But according to auto dealers, customers don't ever ask for the booklet, which means the NHTSA and auto dealers are required to spend money and time for nothing. Rep. Mike Kelly (R-Pa.), a former auto dealer, testified with others in a June hearing before the House Energy & Commerce Committee by saying that he does not recall any customer asking for the booklet during his many years in the industry.

"The information required by the regulation is rarely sought by consumers and its value to consumers in estimating insurance premiums is questionable," according to the Committee's report on the bill.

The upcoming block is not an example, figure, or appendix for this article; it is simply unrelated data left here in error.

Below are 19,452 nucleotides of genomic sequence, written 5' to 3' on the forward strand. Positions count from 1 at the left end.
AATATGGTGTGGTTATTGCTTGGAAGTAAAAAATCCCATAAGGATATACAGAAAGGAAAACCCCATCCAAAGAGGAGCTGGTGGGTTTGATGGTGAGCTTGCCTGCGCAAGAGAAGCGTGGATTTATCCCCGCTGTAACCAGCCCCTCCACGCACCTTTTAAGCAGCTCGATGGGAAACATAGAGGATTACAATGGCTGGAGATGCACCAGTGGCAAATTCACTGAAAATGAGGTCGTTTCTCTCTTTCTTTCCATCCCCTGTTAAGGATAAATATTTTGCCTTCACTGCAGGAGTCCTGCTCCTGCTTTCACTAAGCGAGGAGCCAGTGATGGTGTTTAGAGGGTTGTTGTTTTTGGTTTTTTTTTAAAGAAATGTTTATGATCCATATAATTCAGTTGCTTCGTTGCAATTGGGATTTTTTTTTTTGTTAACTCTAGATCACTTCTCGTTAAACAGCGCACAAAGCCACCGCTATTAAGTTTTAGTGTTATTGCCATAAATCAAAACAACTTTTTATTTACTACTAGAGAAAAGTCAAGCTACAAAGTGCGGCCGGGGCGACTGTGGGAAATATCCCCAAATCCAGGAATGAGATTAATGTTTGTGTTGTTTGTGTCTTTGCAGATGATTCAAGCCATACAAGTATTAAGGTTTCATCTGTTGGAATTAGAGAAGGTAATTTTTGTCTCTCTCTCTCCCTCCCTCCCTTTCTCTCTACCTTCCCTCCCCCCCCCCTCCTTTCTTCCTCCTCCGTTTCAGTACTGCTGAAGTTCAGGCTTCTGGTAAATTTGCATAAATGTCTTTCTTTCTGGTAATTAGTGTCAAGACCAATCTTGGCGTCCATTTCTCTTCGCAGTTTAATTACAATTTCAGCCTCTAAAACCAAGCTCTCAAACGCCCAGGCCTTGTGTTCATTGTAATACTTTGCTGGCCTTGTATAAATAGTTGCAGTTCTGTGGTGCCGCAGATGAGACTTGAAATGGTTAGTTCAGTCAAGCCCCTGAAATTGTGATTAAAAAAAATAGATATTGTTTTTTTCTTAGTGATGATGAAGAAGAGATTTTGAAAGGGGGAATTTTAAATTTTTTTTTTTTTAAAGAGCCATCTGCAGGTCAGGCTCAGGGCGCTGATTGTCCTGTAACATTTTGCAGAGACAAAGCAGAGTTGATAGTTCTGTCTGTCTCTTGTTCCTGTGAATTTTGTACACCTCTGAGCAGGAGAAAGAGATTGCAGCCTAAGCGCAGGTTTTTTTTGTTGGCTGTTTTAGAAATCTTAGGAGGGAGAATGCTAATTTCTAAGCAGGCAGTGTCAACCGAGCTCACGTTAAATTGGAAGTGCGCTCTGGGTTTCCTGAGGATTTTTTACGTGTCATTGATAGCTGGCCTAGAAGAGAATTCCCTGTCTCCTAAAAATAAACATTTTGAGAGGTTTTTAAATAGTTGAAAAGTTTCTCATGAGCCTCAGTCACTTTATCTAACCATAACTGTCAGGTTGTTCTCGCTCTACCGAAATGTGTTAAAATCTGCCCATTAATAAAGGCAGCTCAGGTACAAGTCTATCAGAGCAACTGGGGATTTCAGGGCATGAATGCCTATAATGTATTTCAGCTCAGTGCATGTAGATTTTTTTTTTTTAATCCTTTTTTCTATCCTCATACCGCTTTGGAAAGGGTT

"The insurance cost data is general, averaging repair costs from incidents ranging from a low-speed fender collision to a vehicle rollover," it added. "Insurance premiums are based on a number of factors that are unrelated to a vehicle's damage susceptibility, including the driver's age, driving record, location, and miles driven."

The House will consider the bill, H.R. 5859, under a suspension of the rules, which will require passage by a two-thirds majority vote.